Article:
While depositories claim they are fully ready, brokers say that the backend system of more than 75 percent of them is not fully equipped. There are 1,500 brokers.
In the past few days, the number of shares pledged in the system has crossed a crore.
SEBI had come out with the norms way in February 2020, and it was scheduled to come into effect from June 1. The deadline was extended to August 1 and then to September 1.
What is margin pledging?
Pledging refers to using stocks as securities to avail a loan. Traders in the F&O segment use pledging to receive margin funding from the broker to invest in deals that involve sizeable initial investment.
Margin allows investors to leverage, invest in deals without assuming the full risk at the first stage. When you pledge, your risk exposure gets limited to the securities you have used as collateral. In case you can’t repay the margin, the broker liquidates the stocks in the margin account to recover the debt.The broker is the custodian for securities or funds in the margin account. However, on certain occasions, violation of margin collateral was reported to SEBI. Some brokers were found guilty of misusing client funds and collaterals. The new margin pledge policy will help to address this problem.
What is the proposed system?
Under the existing system, investors don’t have to pay upfront margin in the cash segment as cash margins are looked after by the broker. Now, SEBI wants to implement it in the cash segment, too.
Under the proposed system, brokers will have to collect margin from investors upfront for both buying and selling of securities. Failing to do so will attract a penalty. The securities in the demat account will not automatically become available to receive margins. The broker also has to report to the exchange the margins collected from investors.
Under the new system, depositories should provide margin pledge for pledging clients' securities as margin to the trading member or clearing member.To provide collateral in the form of securities as margin, a client will be required to pledge securities with the trading member. He/she will re-pledge the same to the clearing member, who, in turn, will re-pledge the same with the clearing corporation.
What are the hurdles?
A smooth rollout requires stock exchanges to seed client codes in demat accounts, depositories to enable the pledge and re-pledge system, and clearing corporations to provide margin limits to members, who, in turn, could give them to clients.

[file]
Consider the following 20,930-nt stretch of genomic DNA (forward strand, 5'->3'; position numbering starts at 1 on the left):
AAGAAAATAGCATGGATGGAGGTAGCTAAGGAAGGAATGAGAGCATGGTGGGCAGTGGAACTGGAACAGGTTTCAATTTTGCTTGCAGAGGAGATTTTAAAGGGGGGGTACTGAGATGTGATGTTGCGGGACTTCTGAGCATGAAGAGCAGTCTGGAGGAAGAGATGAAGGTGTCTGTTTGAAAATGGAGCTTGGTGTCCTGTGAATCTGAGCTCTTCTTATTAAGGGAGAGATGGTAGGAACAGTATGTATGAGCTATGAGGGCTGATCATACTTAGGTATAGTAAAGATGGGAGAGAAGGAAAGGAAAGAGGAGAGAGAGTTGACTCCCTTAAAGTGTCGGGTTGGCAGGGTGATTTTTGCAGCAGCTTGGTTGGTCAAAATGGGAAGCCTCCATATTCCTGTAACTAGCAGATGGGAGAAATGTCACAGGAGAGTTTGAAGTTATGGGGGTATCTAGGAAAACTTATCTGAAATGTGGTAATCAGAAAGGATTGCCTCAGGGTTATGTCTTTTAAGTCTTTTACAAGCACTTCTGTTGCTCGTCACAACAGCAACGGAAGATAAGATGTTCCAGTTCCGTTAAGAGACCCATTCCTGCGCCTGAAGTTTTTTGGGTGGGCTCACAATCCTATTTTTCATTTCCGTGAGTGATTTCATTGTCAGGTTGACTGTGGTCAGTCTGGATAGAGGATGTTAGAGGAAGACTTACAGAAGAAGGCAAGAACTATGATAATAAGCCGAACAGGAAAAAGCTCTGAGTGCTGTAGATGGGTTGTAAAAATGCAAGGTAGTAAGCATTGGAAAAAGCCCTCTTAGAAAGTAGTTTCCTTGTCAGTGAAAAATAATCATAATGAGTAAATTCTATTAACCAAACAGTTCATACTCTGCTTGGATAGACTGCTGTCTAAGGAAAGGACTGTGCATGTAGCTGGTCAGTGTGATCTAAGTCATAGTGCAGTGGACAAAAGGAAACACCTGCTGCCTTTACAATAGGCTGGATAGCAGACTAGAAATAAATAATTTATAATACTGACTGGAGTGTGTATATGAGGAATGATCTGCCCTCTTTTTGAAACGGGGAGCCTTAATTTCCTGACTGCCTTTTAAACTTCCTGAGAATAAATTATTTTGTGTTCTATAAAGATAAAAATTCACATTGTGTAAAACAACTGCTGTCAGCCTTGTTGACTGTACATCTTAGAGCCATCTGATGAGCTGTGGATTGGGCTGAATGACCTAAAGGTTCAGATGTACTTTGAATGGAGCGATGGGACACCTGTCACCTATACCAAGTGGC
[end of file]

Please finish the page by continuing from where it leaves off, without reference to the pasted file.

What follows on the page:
After this mechanism is put into place, brokers were expected to roll out the system.
A Mumbai-based broker told Moneycontrol: “What followed was a series of monumental failures. The exchanges were to give the data of each client to the depositories. The mapping was full of errors, with missing codes and incorrect clearing member IDs. Till last week, the data was being reconciled by the depositories and lakhs of mappings have not been done. Lack of mapping leads to pledges not being permitted.”
SEBI had set an initial deadline of June 1, 2020. But the depositories hadn’t even started opening brokers’ accounts.
Another broker, an office-bearer of the Association of National Exchange Members of India (ANMI), told Moneycontrol: “A system of such a monumental change requires significant coding and testing at the brokers’ end.”
“The matter is further compounded by the fact that SEBI penalty on collection in cash market kicks in from September 1. Given that the number of customers in the cash market is many, multiples of them will be there in the derivatives market. The demand for margin pledges is expected to shoot up exponentially,” a source said.
Clearing corporations also slip
Clearing corporations issued guidelines for margin pledge in July. They took time in opening accounts through which brokers could re-pledge client shares.
A broker told Moneycontrol: “The margin pledge account opening by brokers was permitted by the depositories much later. The standard User Acceptance Testing (UAT) environment was not made available to brokers till the end of July 2020, and, after that, it was provided only to a select few.
“The UAT provided was half-baked and not working. Thus, the second deadline of August 1 set by SEBI was breached and a parallel system was proposed".
Market sources said that “while the Central Depository Services Ltd (CDSL) system was put in place on time, National Securities Depository Ltd (NSDL) struggled, though NSDL claimed that it was ready from Day One.”
NSDL started working properly only when SEBI started to convene regular meetings from August 2020 when the market infrastructure institutions (MIIs) started to get their act together. MIIs refer to stock exchanges, depositories and clearing corporations.
A source told Moneycontrol: “NSDL was instructed by SEBI to have daily meetings with back-office vendors. In the past two weeks, crores of Unique Client Codes (UCCs) have been seeded/ corrected in the depository environment. The NSDL systems have finally started working as expected and glitches are being corrected.”
An ANMI member pointed at another issue: “Working with the MII system is only the first step. Brokers are livid that they are expected to go live on untested systems with almost no time for execution".
The Central Depository Services Ltd (CDSL) was the first depository which was ready with the system and done maximum number of pledge and re-pledging so far.
During May-end, CDSL issued the file formats and NSDL issued them in June. This was first step in the brokers designing their system.
An office-bearer of one of the brokers’ associations summed it up: “We were so excited with the new system and were looking forward to it. A beautiful process has been turned into a nightmare due to poor management.”